A brilliant and funny read that readily argues the concepts of “being average” and “it’s too late,” Lessons in Chemistry is surely a story that any mother could find truth and a friend in.
Available on Amazon/Doubleday
Little Fires Everywhere by Celeste Ng
Set in a conservative, traditional town, mother and wife Elena Richardson is among an influential group of women who assure the rest of the town that their community will always be “just right.” But when single mother and artist Mia Warren comes into town, alongside her teenage daughter Pearl, Elena is quick to take notice of the pair and question their influence on the rest of the community. As Elena’s four children become intermingled with the two new women, and Elena digs into the stickier details of Mia’s past, the perfect mother finds herself ready to do anything to get her perfect community back to normal again.
But the situation becomes more complicated when a baby is left at the fire department’s door and one of Elena’s friends gets into a custody battle with the mother who reappears. This would appear to be happenstance if Elena did not discover who supported the woman’s right to her child: none other than the artistic Mia, who might have her own custody story to tell.
A poignant story about family and love, this book drives home the different looks of the family, the mother, and the guardian. It carries with it tremendous and deep secrets and celebrates art, nature, and originality, and more than anything else, it urges its characters to be true to themselves, no matter the cost.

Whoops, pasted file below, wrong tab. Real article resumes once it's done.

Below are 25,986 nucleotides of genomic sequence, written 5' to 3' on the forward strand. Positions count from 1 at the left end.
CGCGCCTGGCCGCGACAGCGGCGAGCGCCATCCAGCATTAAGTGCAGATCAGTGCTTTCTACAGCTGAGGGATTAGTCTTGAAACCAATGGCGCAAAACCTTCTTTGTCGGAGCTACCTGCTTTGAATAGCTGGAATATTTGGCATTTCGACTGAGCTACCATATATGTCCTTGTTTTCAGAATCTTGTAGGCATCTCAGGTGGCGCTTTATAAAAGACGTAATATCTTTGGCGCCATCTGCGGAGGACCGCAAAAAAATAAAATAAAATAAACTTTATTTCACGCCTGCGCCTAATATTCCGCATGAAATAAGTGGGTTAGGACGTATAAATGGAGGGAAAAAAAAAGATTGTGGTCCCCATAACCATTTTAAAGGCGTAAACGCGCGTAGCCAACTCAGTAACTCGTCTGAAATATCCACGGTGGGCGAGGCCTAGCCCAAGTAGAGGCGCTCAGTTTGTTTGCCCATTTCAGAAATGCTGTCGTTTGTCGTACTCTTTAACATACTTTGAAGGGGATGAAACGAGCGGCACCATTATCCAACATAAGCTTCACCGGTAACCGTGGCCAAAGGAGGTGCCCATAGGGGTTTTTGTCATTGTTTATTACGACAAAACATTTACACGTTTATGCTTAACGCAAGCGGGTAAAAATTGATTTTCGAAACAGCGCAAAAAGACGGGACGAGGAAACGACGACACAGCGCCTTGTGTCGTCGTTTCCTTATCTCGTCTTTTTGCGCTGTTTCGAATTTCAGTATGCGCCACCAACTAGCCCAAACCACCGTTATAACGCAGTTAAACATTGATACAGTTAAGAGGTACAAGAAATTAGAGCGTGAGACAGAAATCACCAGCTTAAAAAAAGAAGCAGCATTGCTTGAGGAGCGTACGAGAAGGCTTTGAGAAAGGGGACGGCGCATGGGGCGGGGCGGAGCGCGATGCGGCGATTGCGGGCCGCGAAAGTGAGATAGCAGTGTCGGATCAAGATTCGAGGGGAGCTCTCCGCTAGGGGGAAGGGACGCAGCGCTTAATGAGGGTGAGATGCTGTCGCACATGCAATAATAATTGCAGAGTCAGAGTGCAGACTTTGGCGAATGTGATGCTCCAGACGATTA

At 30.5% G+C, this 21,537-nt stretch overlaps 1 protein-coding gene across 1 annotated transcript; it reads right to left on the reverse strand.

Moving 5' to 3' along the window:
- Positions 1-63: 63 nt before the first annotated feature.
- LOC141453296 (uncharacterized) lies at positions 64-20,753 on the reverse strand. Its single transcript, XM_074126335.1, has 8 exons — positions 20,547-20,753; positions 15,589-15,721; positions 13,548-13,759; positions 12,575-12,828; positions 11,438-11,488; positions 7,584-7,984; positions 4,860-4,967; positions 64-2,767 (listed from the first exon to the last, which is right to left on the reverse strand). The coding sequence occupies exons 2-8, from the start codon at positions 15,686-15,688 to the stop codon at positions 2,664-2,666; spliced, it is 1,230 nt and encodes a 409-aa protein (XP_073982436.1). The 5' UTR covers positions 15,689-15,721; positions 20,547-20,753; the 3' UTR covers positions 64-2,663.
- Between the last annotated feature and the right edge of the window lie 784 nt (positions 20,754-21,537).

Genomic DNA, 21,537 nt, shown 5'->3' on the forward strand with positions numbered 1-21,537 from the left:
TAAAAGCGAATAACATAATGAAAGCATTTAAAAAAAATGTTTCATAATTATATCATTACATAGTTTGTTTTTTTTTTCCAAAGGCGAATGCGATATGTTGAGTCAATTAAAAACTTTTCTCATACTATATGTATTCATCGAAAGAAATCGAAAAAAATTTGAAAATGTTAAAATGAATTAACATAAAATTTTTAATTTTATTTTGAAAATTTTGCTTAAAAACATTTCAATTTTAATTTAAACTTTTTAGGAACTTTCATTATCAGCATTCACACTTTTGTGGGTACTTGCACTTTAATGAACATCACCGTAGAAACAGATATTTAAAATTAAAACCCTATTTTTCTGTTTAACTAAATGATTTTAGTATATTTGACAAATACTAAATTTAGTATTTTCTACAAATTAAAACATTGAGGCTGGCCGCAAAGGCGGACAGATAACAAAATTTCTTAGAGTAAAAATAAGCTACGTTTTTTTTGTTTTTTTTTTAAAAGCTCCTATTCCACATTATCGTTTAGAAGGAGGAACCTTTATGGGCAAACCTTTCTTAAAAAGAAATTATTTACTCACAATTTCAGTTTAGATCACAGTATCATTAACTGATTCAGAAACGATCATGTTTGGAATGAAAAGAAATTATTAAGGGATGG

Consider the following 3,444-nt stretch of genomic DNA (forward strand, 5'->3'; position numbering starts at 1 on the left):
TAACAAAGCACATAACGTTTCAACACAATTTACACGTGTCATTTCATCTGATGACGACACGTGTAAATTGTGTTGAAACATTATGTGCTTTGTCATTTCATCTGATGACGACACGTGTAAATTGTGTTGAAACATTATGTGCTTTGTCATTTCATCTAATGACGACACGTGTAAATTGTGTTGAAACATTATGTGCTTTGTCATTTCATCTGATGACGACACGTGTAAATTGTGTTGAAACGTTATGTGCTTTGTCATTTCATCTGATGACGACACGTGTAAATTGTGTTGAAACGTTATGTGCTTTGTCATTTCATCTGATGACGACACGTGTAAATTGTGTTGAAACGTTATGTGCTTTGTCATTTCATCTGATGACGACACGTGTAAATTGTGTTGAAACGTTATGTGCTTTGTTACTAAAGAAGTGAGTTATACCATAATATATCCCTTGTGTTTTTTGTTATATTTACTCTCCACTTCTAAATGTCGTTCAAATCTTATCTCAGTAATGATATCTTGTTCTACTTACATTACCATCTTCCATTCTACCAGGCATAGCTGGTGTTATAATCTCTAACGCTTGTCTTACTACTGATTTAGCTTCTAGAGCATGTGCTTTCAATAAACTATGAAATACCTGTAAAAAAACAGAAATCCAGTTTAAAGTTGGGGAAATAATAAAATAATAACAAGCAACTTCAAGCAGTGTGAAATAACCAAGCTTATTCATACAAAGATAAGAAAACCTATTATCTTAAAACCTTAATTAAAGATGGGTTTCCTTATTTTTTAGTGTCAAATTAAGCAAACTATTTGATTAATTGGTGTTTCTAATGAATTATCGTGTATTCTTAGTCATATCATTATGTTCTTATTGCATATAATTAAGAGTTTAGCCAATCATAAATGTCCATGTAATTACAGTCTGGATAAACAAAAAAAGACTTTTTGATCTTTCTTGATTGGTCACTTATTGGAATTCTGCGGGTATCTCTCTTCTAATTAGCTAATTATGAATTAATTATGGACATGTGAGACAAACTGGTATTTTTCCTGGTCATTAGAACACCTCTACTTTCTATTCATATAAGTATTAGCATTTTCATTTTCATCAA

Reese Witherspoon may have said it best: “To say I love this book is an understatement. It’s a deep psychological mystery about the power of motherhood, the intensity of teenage love, and the danger of perfection. It moved me to tears.”
Available on Amazon/Penguin Books
Regretting You and Reminders of Him by Colleen Hoover
Regretting You is a tough story between mother Morgan and teen daughter Clara struggling with their relationship and placing unsustainable weight on Clara’s husband’s shoulders as the women’s safe zone from each other. When Clara’s father passes away, the pair find themselves further apart than ever before, seeking solace in other activities and people outside of their family. It’s a tough read that tackles a subject that parents often worry about falling into when their children grow into teenagers, but it delivers a wonderful message of resilience and unconditional love.